The Department of Veterans Affairs includes the largest health system in the United States and the second largest agency in the federal government. The system, which accounts for close to $200 billion in federal spending and has more than 350,000 employees, covers the health-care needs of 9 million veterans.
The idea of doing away with the entire system and turning it over to the private sector is not only frightening, it’s morally reprehensible. And yet, if some high-level VA officials in the Trump administration get their way , that’s what would happen.
I spent a year leading a bipartisan commission designed to examine the VHA. And as someone who has spent 35 years leading large, private-sector health systems in urban markets, I fully appreciate the complexity of our nation’s health-care system for veterans. No doubt the system has many problems, in large part created by constant turnover in leadership.
But the VHA also has many great strengths. The system has developed programs that address the service-connected injuries and illnesses of veterans, including for advanced rehabilitation, prosthetics and mental-health services. The system’s organizational model is also critical for the care of men and women who often have multiple injuries and illnesses requiring daily coordination of services.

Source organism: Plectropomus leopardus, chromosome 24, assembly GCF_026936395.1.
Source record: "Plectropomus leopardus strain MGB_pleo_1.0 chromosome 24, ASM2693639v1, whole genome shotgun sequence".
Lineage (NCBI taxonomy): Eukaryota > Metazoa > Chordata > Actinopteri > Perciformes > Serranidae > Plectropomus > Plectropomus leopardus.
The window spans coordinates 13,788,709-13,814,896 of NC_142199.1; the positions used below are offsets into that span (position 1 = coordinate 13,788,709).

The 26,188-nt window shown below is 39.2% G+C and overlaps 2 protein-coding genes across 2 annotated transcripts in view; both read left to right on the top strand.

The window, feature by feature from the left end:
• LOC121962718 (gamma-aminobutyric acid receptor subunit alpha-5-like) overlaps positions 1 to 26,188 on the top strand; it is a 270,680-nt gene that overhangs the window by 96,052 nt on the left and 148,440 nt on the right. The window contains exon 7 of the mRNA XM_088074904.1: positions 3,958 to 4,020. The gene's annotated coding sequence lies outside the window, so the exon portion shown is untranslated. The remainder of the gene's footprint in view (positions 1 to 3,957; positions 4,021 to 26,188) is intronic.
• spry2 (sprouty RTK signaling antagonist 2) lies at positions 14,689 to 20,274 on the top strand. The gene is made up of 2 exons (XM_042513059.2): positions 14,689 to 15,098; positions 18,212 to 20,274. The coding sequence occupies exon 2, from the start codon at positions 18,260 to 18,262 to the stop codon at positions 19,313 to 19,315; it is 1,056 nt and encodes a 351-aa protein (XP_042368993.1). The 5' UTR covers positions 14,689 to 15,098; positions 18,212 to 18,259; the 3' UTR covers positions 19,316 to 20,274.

For decades, the VHA has also partnered with major academic health systems across the country to have access to the best doctors, to teach young doctors about caring for veterans and to conduct research specifically focused on veterans’ needs, resulting in significant innovations in medicine and health-care delivery.
The private sector today is simply incapable of delivering such organized care for veterans, and it does not have the capacity or the sophistication in rehabilitation or mental-health services to meet their complex health-care needs.
I can understand why people may think closing the VHA makes sense — given high-profile cases of dysfunction at the agency, including the wait-time scandal in Phoenix. But it is important to listen to the veterans who are receiving care within the system and to appreciate the scale and complexity of what it delivers every day. At the same time, we should note that private-sector hospitals and health systems have their own quality and service problems, and they escape the scrutiny of the politically charged national spotlight that the VHA deals with every day.